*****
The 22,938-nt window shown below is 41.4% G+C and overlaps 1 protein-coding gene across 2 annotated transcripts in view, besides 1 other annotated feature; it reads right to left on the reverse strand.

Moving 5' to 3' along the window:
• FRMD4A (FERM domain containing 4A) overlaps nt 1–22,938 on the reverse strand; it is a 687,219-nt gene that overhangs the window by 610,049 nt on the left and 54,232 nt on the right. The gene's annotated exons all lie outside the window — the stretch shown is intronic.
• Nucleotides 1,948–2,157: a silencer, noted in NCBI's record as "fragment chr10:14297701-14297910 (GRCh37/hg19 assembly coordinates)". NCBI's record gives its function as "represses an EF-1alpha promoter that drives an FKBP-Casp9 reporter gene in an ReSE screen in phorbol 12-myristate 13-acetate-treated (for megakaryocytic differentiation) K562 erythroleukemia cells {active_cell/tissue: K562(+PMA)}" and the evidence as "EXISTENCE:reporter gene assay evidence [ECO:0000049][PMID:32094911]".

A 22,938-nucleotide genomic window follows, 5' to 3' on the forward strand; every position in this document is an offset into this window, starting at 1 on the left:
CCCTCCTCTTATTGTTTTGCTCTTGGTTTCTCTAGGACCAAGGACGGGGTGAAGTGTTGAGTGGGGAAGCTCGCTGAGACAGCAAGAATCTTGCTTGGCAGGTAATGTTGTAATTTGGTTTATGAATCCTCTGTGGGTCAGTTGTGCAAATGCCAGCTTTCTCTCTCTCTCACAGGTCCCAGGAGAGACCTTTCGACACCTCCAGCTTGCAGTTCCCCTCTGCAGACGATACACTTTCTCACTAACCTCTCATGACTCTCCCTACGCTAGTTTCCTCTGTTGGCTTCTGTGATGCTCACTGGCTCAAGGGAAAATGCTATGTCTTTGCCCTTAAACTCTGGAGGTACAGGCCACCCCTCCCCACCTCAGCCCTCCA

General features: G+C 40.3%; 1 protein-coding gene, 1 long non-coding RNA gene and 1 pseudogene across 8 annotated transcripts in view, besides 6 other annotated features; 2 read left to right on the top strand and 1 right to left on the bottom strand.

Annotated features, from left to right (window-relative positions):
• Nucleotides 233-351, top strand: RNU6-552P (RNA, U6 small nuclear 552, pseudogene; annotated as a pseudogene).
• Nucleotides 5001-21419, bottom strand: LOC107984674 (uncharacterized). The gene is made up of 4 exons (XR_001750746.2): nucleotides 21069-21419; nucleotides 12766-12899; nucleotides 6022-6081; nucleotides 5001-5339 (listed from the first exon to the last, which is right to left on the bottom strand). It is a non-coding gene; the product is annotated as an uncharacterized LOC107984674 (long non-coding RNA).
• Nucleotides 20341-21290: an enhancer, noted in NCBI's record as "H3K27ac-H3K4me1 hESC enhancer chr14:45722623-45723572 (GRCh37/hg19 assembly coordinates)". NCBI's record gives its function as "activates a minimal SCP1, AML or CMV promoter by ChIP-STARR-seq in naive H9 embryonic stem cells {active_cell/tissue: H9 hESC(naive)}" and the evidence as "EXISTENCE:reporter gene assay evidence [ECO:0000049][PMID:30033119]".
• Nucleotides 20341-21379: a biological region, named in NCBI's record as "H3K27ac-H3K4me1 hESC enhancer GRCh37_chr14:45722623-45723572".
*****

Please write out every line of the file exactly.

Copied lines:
The 22,938-nt window shown below is 41.4% G+C and overlaps 1 protein-coding gene across 2 annotated transcripts in view, besides 1 other annotated feature; it reads right to left on the reverse strand.

Moving 5' to 3' along the window:
• FRMD4A (FERM domain containing 4A) overlaps nt 1–22,938 on the reverse strand; it is a 687,219-nt gene that overhangs the window by 610,049 nt on the left and 54,232 nt on the right. The gene's annotated exons all lie outside the window — the stretch shown is intronic.
• Nucleotides 1,948–2,157: a silencer, noted in NCBI's record as "fragment chr10:14297701-14297910 (GRCh37/hg19 assembly coordinates)". NCBI's record gives its function as "represses an EF-1alpha promoter that drives an FKBP-Casp9 reporter gene in an ReSE screen in phorbol 12-myristate 13-acetate-treated (for megakaryocytic differentiation) K562 erythroleukemia cells {active_cell/tissue: K562(+PMA)}" and the evidence as "EXISTENCE:reporter gene assay evidence [ECO:0000049][PMID:32094911]".

A 22,938-nucleotide genomic window follows, 5' to 3' on the forward strand; every position in this document is an offset into this window, starting at 1 on the left:
CCCTCCTCTTATTGTTTTGCTCTTGGTTTCTCTAGGACCAAGGACGGGGTGAAGTGTTGAGTGGGGAAGCTCGCTGAGACAGCAAGAATCTTGCTTGGCAGGTAATGTTGTAATTTGGTTTATGAATCCTCTGTGGGTCAGTTGTGCAAATGCCAGCTTTCTCTCTCTCTCACAGGTCCCAGGAGAGACCTTTCGACACCTCCAGCTTGCAGTTCCCCTCTGCAGACGATACACTTTCTCACTAACCTCTCATGACTCTCCCTACGCTAGTTTCCTCTGTTGGCTTCTGTGATGCTCACTGGCTCAAGGGAAAATGCTATGTCTTTGCCCTTAAACTCTGGAGGTACAGGCCACCCCTCCCCACCTCAGCCCTCCA

General features: G+C 40.3%; 1 protein-coding gene, 1 long non-coding RNA gene and 1 pseudogene across 8 annotated transcripts in view, besides 6 other annotated features; 2 read left to right on the top strand and 1 right to left on the bottom strand.

Annotated features, from left to right (window-relative positions):
• Nucleotides 233-351, top strand: RNU6-552P (RNA, U6 small nuclear 552, pseudogene; annotated as a pseudogene).
• Nucleotides 5001-21419, bottom strand: LOC107984674 (uncharacterized). The gene is made up of 4 exons (XR_001750746.2): nucleotides 21069-21419; nucleotides 12766-12899; nucleotides 6022-6081; nucleotides 5001-5339 (listed from the first exon to the last, which is right to left on the bottom strand). It is a non-coding gene; the product is annotated as an uncharacterized LOC107984674 (long non-coding RNA).
• Nucleotides 20341-21290: an enhancer, noted in NCBI's record as "H3K27ac-H3K4me1 hESC enhancer chr14:45722623-45723572 (GRCh37/hg19 assembly coordinates)". NCBI's record gives its function as "activates a minimal SCP1, AML or CMV promoter by ChIP-STARR-seq in naive H9 embryonic stem cells {active_cell/tissue: H9 hESC(naive)}" and the evidence as "EXISTENCE:reporter gene assay evidence [ECO:0000049][PMID:30033119]".
• Nucleotides 20341-21379: a biological region, named in NCBI's record as "H3K27ac-H3K4me1 hESC enhancer GRCh37_chr14:45722623-45723572".